On Sunday, I drove down Main Street and found a four-person protest near the Pacific Coast Highway. A man wearing board shorts—you can protest in board shorts in Huntington Beach—held up a sign that said, “Shutdown the shutdown.” Fifty feet behind him, the beach was packed. Shut down what?

At the outset of the pandemic, Huntington Beach was its friendly, somewhat sleepy self. Signs were posted at crosswalks reminding pedestrians to hit the walk button with their elbows. In Lake Park, near downtown, someone set up a table of supplies for the needy. Over time, the toilet paper was replaced by a book co-authored by Meghan McCain.

As beaches closed to the north and south, Huntington City Beach remained stubbornly, almost defiantly open. The mayor explained that the city was encouraging social distancing, and the beach was an oasis for exercise. Still, the pier was closed, and the city cordoned off onsite parking lots and some of the meters on the PCH. This was the equivalent of keeping Disneyland open but closing all the parking lots.

Locals began noticing odd things. Surfers from L.A. County to San Diego—recognizable from their Instagram photos—began turning up on Huntington City Beach.

Last weekend, the sun came out and the temperature climbed to 70 degrees. The beach became a magnet for people from all over Southern California. To what extent is a matter of dispute. Some people who were at the beach thought the crowds were close to the massive totals that show up on July 4. “You see a husband and wife and a kid—that’s a family,” said Dean, 59, who has lived here most of his life. “Then you see eight to 10 people in their 20s. They’re not living together.”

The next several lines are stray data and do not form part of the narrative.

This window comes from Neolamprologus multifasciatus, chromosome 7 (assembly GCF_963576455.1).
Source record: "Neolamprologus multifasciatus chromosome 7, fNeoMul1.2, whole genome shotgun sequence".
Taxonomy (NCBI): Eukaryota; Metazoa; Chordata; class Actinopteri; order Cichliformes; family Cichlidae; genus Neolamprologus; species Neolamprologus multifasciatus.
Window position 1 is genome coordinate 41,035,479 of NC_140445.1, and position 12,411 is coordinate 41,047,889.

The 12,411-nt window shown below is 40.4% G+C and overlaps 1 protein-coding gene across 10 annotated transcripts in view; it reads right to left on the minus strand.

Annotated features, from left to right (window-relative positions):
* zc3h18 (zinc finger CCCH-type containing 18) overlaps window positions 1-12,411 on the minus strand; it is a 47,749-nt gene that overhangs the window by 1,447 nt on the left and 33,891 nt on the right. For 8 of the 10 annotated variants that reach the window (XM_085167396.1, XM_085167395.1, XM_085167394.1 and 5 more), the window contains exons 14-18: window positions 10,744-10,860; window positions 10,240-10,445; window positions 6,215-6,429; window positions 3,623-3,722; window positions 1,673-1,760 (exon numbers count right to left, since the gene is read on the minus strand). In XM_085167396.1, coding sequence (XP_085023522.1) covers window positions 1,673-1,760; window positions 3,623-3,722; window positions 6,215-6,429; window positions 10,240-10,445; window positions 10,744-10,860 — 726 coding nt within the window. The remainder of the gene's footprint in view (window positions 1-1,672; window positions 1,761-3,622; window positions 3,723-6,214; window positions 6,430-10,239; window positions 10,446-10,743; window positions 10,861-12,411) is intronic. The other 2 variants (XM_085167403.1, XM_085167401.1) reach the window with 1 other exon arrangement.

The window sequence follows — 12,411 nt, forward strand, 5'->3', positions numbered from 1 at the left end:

“Down here it was kinda gnarly,” said Kevin, motioning at the pier. “But a lot of the photos you were seeing were fucked up by the media to make it look compressed.”

On the beach, I heard many conspiracy theories about the photos: that they were shot from distorting angles, that the crowds were mostly piled near the bike trail behind the beach.

Unless the city’s legal challenge works, the beach will close on Friday. A few surfers said they might take up jogging. Another pondered what the loss of surfing would do to the city. “A lot of kids go surfing,” said Tony. “It’s an outlet for them. There will be more kids in the neighborhood doing stuff they probably shouldn’t do.” Thus, surfing became like midnight basketball in the ’90s.

Some pondered the small bright spots of a shuttered society. “You don’t need exterior shit to be happy,” said Kevin. “Happiness resides within.”

Late on Thursday afternoon, such matters seemed far away. News choppers buzzed over the beach looking for footage. A woman in a leopard print bikini leaned against the pilings of the pier and posed for photographs. A baby tried to stand up in the surf, looking like it was taking all the effort in the world to hoist its swim diaper.

The beach was busier than a normal weekday afternoon, but there was plenty of room for social distancing. Surfers slipped into the water after 5 p.m., hoping to stay in until they could no longer see. For the first time, I heard a surfer use the phrase “sense of urgency.” As Tony said, “Most of the time, you just paddle out whenever.”

Before Tony slipped his beak-nosed Chuck Dent board into the water, I asked him how it felt to make a final trip for a while. “It feels awfully dumb,” he said.